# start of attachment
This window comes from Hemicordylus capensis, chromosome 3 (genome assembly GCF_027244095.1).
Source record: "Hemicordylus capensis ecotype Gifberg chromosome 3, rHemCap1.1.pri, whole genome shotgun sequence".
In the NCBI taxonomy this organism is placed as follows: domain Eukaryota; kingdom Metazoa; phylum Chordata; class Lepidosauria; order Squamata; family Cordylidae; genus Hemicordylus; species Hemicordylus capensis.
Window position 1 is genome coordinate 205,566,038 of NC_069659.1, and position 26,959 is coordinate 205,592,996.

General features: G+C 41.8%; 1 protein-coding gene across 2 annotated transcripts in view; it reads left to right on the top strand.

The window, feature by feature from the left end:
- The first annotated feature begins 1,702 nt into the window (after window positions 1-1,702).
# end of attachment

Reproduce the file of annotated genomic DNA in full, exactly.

This window comes from Hemicordylus capensis, chromosome 3 (genome assembly GCF_027244095.1).
Source record: "Hemicordylus capensis ecotype Gifberg chromosome 3, rHemCap1.1.pri, whole genome shotgun sequence".
In the NCBI taxonomy this organism is placed as follows: domain Eukaryota; kingdom Metazoa; phylum Chordata; class Lepidosauria; order Squamata; family Cordylidae; genus Hemicordylus; species Hemicordylus capensis.
Window position 1 is genome coordinate 205,566,038 of NC_069659.1, and position 26,959 is coordinate 205,592,996.

General features: G+C 41.8%; 1 protein-coding gene across 2 annotated transcripts in view; it reads left to right on the top strand.

The window, feature by feature from the left end:
- The first annotated feature begins 1,702 nt into the window (after window positions 1-1,702).